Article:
That is the maximum college can cost where we can have a reasonable expectation of people putting themselves through. Of course, that assumes nothing is taken out from taxes, but we could build that into the tax code if we wanted (i.e. rather than pay students a stipend to go to school, which I agree is a political non-starter, we could at least let them keep all their income).
As an example of the impact, I'm starting grad school in a few months (Master's degree), and even with a rather nice scholarship from the institution I've got a lot of costs. Federal loans will be covering a lot of the difference, with some part-time work covering the rest. Thankfully there's some very nice federal programs to help manage that debt (Income-based repayment and public service loan forgiveness) which makes cost something of a non-issue.
Even when I was a community college student (took me 5 years to graduate to a BA program) I didn't have to stress about it much, as our state (CA) has a nice fee-waiver program, so textbooks were the only substantial cost.
It's important to look at the real impact of college costs, not just the absolute value. For me, college cost has been rather low thanks to some clever use of financial aid and a wee bit of help from my parents. I had to work full-time through my entire education, which slowed things down tremendously, but I made it work.
Just another 2c.
Um, no, not quite. Tuition is the private cost of college. If there is a gap between the marginal private benefit and the total benefit, THAT is the Marginal Social Benefit (MSB). That is not directly related to the MC in any way.
Assuming all manner of convexities and predictions we can't actually assume in the real world, you're trying to get to:
MB = MC
(Marginal Benefit = Marginal Cost).
The marginal benefit is MSB + MPB (Marginal Private Benefit) and the Marginal Cost is MSC + MPC (Marginal Social Cost + Marginal Private Cost).
If you're just doing private decisions, your young decisionmakers will always make MPB = tuition = MPC. They won't consider public benefits at all, for obvious reasons.
At an efficient point,
MSB + MPB = MSC + MPC. That is, the optimal tuition (MPC) = MSB + MPB - MSC.
Why is this important? Because if MPC = MPB, due to ordinary students maximizing, MPB = MSC at the efficient point. That is, you need to pick a level of subsidy such that the entirety of the marginal social benefit is covered. Since students are already paying $13k by definition in opportunity costs from not working a minimum wage job, you can't push effective "tuition" below that. If you want students who won't get $13k a year worth of benefit out to go to college (because they'll be better citizens, for example, or because they are liquidity constrained such that $13k/year is impossible), then you have to subsidize tuition below zero -- Pell Grants and subsidized loans.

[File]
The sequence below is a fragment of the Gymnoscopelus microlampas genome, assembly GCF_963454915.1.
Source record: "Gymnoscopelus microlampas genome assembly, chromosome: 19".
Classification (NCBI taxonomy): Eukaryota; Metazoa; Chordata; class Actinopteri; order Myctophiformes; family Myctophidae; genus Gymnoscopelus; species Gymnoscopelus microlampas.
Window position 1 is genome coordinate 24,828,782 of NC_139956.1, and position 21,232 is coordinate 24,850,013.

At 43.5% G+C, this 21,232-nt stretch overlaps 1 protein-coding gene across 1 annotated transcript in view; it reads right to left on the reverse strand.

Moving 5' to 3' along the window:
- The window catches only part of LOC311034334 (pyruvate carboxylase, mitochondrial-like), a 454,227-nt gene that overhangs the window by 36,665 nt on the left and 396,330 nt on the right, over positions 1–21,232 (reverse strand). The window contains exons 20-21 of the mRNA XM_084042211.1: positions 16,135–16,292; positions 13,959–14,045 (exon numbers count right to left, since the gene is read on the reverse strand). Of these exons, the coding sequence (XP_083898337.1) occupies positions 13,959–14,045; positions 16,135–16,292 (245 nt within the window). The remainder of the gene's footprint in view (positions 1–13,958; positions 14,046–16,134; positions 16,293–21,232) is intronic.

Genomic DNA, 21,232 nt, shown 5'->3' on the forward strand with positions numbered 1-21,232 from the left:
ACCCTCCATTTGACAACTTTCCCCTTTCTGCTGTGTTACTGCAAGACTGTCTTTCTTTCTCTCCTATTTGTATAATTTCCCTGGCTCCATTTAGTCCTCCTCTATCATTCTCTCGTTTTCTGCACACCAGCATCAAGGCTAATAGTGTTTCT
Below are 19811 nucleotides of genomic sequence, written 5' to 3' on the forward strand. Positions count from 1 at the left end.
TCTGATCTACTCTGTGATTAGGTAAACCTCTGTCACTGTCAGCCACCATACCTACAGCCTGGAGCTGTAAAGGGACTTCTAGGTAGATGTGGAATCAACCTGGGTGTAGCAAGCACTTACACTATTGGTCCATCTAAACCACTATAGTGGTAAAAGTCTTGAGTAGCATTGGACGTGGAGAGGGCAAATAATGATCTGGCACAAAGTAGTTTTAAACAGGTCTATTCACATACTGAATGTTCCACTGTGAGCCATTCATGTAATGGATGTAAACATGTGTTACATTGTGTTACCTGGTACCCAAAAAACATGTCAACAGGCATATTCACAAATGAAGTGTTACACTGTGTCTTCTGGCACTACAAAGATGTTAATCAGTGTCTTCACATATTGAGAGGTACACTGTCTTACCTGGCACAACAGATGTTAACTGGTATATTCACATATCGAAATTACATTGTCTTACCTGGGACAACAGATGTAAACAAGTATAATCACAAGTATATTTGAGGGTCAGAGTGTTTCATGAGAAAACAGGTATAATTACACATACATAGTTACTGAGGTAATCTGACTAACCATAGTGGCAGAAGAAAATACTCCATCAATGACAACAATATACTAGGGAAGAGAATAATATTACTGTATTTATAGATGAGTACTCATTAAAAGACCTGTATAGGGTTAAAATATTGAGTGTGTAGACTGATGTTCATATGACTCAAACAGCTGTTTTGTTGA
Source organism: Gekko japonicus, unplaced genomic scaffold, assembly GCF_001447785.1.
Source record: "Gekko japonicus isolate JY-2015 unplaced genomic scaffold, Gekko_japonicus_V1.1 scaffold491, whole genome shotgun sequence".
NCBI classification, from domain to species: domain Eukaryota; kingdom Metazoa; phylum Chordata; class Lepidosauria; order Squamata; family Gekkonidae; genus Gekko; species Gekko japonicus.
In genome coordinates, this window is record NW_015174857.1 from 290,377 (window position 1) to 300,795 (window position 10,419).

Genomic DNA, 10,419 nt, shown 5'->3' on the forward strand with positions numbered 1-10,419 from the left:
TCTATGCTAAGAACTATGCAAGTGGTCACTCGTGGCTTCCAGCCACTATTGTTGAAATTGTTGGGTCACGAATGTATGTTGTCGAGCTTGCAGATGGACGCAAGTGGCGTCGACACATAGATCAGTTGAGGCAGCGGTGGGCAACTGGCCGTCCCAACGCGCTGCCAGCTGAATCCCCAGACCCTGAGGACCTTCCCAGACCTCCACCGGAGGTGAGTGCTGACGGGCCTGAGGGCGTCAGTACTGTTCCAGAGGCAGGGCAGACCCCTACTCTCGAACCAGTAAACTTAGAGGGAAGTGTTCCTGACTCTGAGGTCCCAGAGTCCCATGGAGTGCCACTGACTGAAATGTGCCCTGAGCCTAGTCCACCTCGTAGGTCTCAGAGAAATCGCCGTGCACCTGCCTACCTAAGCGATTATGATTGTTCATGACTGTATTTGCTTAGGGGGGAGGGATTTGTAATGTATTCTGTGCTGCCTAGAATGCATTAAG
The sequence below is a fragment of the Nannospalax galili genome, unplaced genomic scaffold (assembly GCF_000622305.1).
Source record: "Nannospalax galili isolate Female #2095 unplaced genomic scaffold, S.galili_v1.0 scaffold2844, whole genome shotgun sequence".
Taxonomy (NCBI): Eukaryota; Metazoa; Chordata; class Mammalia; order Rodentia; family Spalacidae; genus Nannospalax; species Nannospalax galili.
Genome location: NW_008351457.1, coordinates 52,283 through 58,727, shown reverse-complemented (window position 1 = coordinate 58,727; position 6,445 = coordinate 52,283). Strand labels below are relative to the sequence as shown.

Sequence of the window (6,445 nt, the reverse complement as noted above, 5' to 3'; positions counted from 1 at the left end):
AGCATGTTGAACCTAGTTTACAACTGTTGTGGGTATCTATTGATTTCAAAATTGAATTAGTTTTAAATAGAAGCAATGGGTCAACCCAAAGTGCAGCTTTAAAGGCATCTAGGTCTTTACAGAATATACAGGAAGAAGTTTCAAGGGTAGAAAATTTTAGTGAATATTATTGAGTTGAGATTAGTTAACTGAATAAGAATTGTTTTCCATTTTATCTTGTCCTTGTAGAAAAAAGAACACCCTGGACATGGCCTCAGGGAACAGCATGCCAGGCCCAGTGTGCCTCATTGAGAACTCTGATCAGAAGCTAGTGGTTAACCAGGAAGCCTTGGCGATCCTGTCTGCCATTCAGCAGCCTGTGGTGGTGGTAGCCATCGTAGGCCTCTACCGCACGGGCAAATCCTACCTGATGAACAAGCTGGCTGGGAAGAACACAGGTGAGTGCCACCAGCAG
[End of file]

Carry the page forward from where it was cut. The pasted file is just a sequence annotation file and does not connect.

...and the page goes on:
The "hard" part of the tuition problem involves sorting out which of the marginal students actually SHOULD go to college, as well as the $13k/year hard floor on effective tuition.
I think our formulaic differences may just be a result of semantics.
I define Marginal Social Benefit as Marginal Private Benefit + Marginal External Benefit (MEB). MEB is the gap between MPB and MSB, and thus, it is the amount that needs to be subsidized (according to theory). I think when you say Total Benefit, you are referring to what I call the Marginal Social Benefit.
Also, usually, we assume that there is no gap between Marginal Social Cost and Marginal Private Cost when there is a positive externality. If you think there is a gap between MSC and MPB regarding education, then you are saying there is some external cost (negative externality) that accrues to society due to the production or consumption of education. Maybe, but we usually asume not.
Thus, we hopefully can agree on the following formulas:
MSB = MPB + MEB
MSC = MPC + MEC
Allocative Efficiency is where MSC = MSB.
I assume MEC = zero in this case.
Thus the efficient point is where MPB + MEB = MPC.
A couple of other things:
Most of my students work at least part-time if not full-time. So, it may not be accurate to assume that their opportunity cost of going to school is $13,000.
When I said we should set tuition at the point where MSB = MSC, that was a little bit too vague. That really is the "price" of education = tuition + subsidy from taxpayers.
I've tried to look at some of those costs in the past on my blog, but it is fiendishly difficult to get good data due to the clever way budgets are described. That was why I was quite interested when Sherman Dorn posted state-wide average data for the state of Florida several months ago. It was quite remarkable that the cost per FTE (state plus tuition) ran around $12,000 per year over several decades but has recently fallen to around $11,000.
That gives a benchmark that could be useful, even if it is arbitrary, as well as one interesting data point that the actual cost of delivering a college education has not risen that rapidly in at least one state in this nation.
Yeah. The interesting bit is that the students are going to maximize, so you have to include the fact when setting "tuition".